Apart from this central dispute on contractual liability, the parties are also in disagreement on two ancillary issues - (i) the appointment of one of the arbitrators and (ii) the alleged breach of confidentiality by the buyer by speaking to the press about the dispute.

On the point of appointment of arbitrators, the issue revolves around whether the Chamber of Arbitration of Milan can decide to substitute one of the arbitrators on considerations of impartiality, where the relationship between the arbitrator and one of the parties was revealed to the other party and both the parties waived their right to object to the arbitrator on the basis of the said relationship. Usually, rules of impartiality and independence are seen as manifestations of the right to fairness of one party. However, when that party states that it does not think that the arbitrator will be unfair, can the arbitral institution still remove him and appoint a substitute arbitrator. Here, the arguments will be hinged on the arbitration rules of the Chamber of Arbitration of Milan. The relevant provision is Article 20 of the Rules and more particularly, Article 20(1)(e).

The seller has also alleged that the buyer by giving an interview about the dispute, violated the requirement of confidentiality under Article 8 of the Rules. It may be interesting here to look at not just the existence of a violation, but also the effects of a violation if proved. That is, even if the seller is able to demonstrate that the buyer has breached confidentiality, does it prejudice the buyer's case? Does it mean that the buyer has to pay compensation?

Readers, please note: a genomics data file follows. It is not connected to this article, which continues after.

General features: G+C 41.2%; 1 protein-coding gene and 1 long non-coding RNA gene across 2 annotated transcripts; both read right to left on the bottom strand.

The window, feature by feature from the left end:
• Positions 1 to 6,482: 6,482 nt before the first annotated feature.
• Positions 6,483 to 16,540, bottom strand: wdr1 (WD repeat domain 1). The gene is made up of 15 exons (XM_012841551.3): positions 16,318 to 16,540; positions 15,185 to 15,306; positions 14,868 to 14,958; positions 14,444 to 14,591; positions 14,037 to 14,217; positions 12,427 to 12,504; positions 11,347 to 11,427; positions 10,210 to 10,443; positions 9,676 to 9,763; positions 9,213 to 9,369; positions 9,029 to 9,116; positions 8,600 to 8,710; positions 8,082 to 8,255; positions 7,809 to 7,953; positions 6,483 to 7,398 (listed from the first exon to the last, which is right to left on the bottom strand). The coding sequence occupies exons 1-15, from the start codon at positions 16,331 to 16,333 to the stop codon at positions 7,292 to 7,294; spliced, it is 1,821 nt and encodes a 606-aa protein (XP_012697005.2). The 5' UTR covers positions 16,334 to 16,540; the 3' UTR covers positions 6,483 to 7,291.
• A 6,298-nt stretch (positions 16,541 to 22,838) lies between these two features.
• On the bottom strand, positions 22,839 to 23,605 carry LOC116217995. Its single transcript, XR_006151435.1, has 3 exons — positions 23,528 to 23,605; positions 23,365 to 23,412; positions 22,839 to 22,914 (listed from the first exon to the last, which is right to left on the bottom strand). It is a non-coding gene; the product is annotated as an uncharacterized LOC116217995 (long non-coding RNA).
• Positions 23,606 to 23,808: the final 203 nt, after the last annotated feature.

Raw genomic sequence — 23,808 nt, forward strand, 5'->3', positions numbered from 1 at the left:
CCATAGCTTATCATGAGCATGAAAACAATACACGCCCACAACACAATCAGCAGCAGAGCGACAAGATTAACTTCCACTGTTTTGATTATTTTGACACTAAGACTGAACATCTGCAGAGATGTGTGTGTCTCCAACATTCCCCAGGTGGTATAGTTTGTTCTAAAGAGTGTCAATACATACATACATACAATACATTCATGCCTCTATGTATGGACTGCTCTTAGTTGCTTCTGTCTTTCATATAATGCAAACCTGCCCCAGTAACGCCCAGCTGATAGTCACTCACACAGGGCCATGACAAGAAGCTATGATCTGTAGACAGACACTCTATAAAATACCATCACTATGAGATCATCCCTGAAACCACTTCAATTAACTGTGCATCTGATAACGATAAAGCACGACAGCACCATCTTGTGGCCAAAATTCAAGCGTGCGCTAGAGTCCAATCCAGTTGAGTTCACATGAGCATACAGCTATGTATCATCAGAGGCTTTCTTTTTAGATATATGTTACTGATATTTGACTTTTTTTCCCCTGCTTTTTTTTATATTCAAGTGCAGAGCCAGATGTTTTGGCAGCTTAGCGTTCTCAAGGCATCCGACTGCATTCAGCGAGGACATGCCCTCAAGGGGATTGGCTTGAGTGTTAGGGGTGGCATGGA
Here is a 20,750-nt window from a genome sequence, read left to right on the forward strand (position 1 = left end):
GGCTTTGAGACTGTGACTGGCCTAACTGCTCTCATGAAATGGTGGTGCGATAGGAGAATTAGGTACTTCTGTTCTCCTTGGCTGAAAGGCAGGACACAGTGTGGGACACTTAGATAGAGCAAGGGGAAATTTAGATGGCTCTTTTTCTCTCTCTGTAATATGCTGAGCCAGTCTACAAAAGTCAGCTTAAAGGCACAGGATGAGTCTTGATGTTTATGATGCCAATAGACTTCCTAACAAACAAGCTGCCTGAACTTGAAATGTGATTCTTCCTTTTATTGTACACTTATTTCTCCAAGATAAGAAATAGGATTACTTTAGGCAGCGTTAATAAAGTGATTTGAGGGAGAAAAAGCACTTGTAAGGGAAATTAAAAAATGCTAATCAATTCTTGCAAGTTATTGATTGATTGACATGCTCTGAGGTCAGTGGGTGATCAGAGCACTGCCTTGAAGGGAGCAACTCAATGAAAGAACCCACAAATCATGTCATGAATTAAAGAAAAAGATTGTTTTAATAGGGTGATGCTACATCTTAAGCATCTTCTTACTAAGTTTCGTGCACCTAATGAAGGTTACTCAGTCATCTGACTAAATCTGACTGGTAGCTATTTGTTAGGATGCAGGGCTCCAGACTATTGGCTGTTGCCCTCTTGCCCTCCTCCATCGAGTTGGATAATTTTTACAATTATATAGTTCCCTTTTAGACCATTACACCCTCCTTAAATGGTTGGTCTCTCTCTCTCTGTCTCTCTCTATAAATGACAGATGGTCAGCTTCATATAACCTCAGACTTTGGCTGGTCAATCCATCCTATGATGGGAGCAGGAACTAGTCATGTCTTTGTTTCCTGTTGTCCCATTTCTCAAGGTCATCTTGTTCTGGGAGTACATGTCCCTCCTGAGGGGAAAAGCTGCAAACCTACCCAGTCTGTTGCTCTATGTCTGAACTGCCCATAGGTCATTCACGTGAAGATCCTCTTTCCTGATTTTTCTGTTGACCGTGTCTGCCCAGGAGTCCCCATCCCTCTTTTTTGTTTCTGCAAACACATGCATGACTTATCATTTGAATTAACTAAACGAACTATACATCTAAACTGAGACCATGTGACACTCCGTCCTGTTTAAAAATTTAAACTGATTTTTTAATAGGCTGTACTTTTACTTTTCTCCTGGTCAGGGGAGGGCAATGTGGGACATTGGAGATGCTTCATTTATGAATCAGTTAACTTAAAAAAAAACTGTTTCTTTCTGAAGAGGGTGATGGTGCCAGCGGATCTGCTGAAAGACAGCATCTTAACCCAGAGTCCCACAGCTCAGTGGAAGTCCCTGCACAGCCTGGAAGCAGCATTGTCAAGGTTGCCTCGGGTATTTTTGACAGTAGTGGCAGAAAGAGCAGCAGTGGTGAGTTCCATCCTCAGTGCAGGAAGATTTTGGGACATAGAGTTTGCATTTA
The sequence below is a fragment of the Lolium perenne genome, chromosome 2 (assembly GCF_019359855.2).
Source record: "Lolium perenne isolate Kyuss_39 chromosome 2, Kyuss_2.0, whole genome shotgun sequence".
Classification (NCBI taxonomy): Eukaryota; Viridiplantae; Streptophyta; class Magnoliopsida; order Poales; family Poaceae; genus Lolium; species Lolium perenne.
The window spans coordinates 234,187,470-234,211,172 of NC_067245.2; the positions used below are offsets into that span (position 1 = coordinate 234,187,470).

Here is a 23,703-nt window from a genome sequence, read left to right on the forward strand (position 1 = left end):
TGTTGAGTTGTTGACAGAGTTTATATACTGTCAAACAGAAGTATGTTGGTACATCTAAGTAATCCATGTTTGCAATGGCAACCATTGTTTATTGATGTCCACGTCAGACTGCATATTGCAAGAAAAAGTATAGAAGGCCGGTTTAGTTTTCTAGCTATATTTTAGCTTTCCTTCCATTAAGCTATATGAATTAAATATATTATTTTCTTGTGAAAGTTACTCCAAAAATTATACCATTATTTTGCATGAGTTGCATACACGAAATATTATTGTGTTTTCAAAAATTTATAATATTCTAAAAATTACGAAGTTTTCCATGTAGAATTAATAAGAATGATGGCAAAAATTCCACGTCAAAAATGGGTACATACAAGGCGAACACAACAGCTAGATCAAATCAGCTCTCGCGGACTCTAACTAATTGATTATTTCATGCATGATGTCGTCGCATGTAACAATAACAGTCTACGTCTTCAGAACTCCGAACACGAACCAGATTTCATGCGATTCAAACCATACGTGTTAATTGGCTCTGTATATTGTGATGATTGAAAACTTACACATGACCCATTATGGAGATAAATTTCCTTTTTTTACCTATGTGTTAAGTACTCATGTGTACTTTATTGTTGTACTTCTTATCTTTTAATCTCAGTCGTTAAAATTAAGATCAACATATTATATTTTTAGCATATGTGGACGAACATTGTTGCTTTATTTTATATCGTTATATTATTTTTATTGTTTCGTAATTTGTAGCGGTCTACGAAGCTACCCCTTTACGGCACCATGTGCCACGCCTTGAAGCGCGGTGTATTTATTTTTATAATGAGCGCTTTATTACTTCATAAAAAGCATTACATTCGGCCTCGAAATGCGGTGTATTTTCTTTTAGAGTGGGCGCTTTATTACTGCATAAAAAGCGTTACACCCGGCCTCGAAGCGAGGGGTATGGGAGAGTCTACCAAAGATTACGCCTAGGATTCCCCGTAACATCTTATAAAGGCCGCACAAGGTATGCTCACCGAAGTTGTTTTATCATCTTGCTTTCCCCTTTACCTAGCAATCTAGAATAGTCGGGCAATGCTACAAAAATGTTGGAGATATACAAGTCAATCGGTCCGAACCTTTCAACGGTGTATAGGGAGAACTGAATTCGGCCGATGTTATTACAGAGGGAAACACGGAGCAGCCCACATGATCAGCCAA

It is unlikely that much actual practice of the Chamber under the present Rules can be found as the Rules are of recent origin and came into effect as late as January 1, 2010. Therefore, the best option will be to look at interpretations given to other institutional rules worded similarly.

In subsequent posts, these issues will be discussed in some detail. Also, some prior participants in the Vis Moots (including octa finalists and quarter finalists at Vienna) have agreed to share some tips on memorial writing as well as speaking. Finally, I will also upload my claimant and respondent memorials at the 16th Vis (both of which won Honourable Mentions) for reference. So keep watching this space.


  1. Nice Post! Also a good place to discuss this year's vis moot issues is the free discussion board at http://trans-lex.org/forum.php?cat_id=4/Vis-Moot-2011. Trans-Lex.org also contains several sources of law like the camera arbitrale di Milano Rules, the CISG etc. (all free-of-charge!)

  2. great work dude... rocking the blogs... way to go!!!

  3. Thank you Oliver, Mohammed and other readers for the continuing support. Hope Lex Arbitri can live up to your expectations.

  4. Hello everyone!

    I've got a question on procedure I'd like to share with you.

    In paragraph 4 of Procedural Order No. 1 the arbitral tribunal appears to be questioning whether it has jurisdiction to understand in the counterclaim brought forward by Fishing. Would you say that Trawler Supply should address this matter in its memorandum proactively rejecting the tribunal’s jurisdiction over the counterclaim?